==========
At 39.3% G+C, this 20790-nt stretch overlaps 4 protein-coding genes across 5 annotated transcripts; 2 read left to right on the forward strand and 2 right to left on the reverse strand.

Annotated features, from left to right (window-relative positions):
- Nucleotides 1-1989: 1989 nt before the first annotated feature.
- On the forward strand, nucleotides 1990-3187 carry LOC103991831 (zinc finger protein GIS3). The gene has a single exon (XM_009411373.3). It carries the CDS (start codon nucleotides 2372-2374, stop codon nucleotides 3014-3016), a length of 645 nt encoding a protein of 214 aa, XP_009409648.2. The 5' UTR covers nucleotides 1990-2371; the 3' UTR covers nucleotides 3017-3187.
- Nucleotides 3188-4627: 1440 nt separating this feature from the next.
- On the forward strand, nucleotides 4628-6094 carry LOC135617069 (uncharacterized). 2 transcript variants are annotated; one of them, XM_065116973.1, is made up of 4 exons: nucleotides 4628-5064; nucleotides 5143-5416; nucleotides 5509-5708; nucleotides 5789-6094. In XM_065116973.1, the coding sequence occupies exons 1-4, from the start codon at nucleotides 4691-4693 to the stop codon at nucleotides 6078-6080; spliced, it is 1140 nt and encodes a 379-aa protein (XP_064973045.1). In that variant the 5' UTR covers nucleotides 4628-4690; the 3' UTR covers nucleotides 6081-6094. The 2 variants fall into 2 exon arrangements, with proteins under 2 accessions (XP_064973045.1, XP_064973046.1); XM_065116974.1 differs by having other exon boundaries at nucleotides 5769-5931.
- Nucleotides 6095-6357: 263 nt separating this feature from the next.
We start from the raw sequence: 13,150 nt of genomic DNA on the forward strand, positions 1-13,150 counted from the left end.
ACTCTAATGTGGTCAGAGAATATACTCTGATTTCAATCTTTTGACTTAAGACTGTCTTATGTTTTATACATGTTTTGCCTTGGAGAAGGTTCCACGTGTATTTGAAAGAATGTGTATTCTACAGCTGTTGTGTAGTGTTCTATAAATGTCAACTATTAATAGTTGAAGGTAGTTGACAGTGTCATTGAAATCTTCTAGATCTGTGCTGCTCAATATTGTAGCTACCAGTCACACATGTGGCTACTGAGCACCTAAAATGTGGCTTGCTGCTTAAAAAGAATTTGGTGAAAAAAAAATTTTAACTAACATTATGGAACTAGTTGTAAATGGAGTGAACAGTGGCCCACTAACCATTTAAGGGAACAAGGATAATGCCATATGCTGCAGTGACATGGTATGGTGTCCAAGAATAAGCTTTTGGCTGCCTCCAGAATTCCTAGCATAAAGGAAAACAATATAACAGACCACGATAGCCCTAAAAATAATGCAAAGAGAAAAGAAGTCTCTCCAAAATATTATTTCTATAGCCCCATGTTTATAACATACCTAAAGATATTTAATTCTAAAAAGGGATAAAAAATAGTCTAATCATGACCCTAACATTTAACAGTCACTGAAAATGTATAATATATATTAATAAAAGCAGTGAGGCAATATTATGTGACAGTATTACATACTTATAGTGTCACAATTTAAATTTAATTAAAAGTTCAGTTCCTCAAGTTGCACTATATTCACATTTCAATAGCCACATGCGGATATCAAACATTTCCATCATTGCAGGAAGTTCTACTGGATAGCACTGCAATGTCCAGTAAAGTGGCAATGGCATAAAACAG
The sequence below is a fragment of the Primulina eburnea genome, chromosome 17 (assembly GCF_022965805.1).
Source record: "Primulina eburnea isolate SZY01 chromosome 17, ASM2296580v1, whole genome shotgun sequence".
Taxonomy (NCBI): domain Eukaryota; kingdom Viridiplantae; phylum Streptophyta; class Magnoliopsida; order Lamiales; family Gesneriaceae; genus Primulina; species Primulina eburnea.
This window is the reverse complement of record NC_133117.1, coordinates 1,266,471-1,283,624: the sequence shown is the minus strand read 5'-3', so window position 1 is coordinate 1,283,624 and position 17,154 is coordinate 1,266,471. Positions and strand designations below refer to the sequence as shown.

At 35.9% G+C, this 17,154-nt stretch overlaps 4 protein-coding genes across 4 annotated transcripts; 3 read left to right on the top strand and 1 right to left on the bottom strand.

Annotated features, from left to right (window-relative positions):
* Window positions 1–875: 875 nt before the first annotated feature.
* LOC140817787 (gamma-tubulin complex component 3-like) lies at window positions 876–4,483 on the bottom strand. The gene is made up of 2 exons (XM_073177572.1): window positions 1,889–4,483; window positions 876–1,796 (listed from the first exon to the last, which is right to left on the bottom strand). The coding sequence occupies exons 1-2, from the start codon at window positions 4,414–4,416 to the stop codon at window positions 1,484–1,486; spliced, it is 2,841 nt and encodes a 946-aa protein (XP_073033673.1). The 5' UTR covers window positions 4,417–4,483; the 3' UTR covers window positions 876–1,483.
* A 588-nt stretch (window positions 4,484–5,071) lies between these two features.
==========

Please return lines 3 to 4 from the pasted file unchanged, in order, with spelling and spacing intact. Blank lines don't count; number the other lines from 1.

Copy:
- Nucleotides 1-1989: 1989 nt before the first annotated feature.
- On the forward strand, nucleotides 1990-3187 carry LOC103991831 (zinc finger protein GIS3). The gene has a single exon (XM_009411373.3). It carries the CDS (start codon nucleotides 2372-2374, stop codon nucleotides 3014-3016), a length of 645 nt encoding a protein of 214 aa, XP_009409648.2. The 5' UTR covers nucleotides 1990-2371; the 3' UTR covers nucleotides 3017-3187.